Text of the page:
The FBAR, together with the FATCA regime, requires U.S. taxpayers to disclose foreign financial assets subject to certain threshold requirements. Due to the cross boarder complexities, we often see tax professionals and clients alike misunderstand the requirements.

The FBAR was born as part of an anti-money laundering initiative and was codified under the Bank Secrecy Act 1970 (BSA). Under the administration of the US Treasury, the penalties for any breach or non-compliance of the FBAR provisions were relatively minor. In 2003, the Secretary of the Treasury delegated civil enforcement authority of the FBAR as part of a crackdown on tax evasion and abusive offshore transactions.

The FBAR is required to be filed by all US taxpayers (citizens, green card holders and non-immigrant aliens classified as residents under the substantial presence test) with foreign accounts, or signatory authority over foreign accounts, that have an annual aggregate balance of over US$10,000 at any time during the calendar year. The key here is that it does not apply on a per account basis; rather, it is a combined total value across all foreign bank accounts, financial accounts and certain insurance policies. Where non-disclosure is wilful, the penalty may be up to US$100,000 or 50% of the value of the non-disclosed account at the time of the violation.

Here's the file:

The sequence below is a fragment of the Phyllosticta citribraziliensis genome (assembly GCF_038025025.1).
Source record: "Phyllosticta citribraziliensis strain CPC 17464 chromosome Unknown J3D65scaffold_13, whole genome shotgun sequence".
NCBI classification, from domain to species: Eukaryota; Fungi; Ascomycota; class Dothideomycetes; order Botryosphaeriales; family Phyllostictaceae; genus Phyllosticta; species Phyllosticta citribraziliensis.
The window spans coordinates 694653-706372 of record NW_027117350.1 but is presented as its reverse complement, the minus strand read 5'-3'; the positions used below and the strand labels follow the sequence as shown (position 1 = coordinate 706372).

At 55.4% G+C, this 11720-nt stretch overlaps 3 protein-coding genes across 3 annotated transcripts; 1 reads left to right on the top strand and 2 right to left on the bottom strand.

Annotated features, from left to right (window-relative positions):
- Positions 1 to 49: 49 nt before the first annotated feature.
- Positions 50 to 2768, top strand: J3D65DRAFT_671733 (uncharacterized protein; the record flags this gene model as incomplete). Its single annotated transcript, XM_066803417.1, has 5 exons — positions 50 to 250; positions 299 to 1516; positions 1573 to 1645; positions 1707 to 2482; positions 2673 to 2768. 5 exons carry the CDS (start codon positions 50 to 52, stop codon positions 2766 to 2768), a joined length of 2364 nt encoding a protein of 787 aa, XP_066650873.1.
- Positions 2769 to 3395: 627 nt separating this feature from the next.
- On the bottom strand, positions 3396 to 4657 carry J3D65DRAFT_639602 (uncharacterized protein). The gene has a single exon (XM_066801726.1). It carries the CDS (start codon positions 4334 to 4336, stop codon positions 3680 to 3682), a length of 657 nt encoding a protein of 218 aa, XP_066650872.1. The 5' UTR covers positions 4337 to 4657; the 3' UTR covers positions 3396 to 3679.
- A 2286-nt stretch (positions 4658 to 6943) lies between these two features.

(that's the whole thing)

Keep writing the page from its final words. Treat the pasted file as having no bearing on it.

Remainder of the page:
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The FATCA Form 8938 filing requirements do not replace or otherwise affect a US taxpayer’s obligation to file an FBAR. In many cases, the same accounts are reported on both Form 8938 and the FBAR with the Internal Revenue Code (Code) imposing a $10,000 penalty for failure to disclose the required information on Form 8938.

If a taxpayer does not correct non-compliance within 90 days of receiving an IRS mail notice, the penalty increases by $10,000 for each 30-day period of non-compliance, with the penalty being capped at $50,000.

FATCA Form 8938 is required by US taxpayers with a total value of specified foreign assets exceeding the thresholds outlined below. Where a US taxpayer lives outside of the US, the financial threshold is higher than that of a US taxpayer residing within the US.

US taxpayer in the US Living abroad
Year end During the year Year end During the year
Married filing joint US$100,000 150,000 US$400,000 600,000
Single US$50,000 75,000 US$200,000 300,000

If you believe that you may have an obligation to report your foreign financial assets and have not being doing so, there are remediation programs offered by the IRS that you may be able to enter which will reduce the penalties above. Get in touch with a member of our team to discuss your options.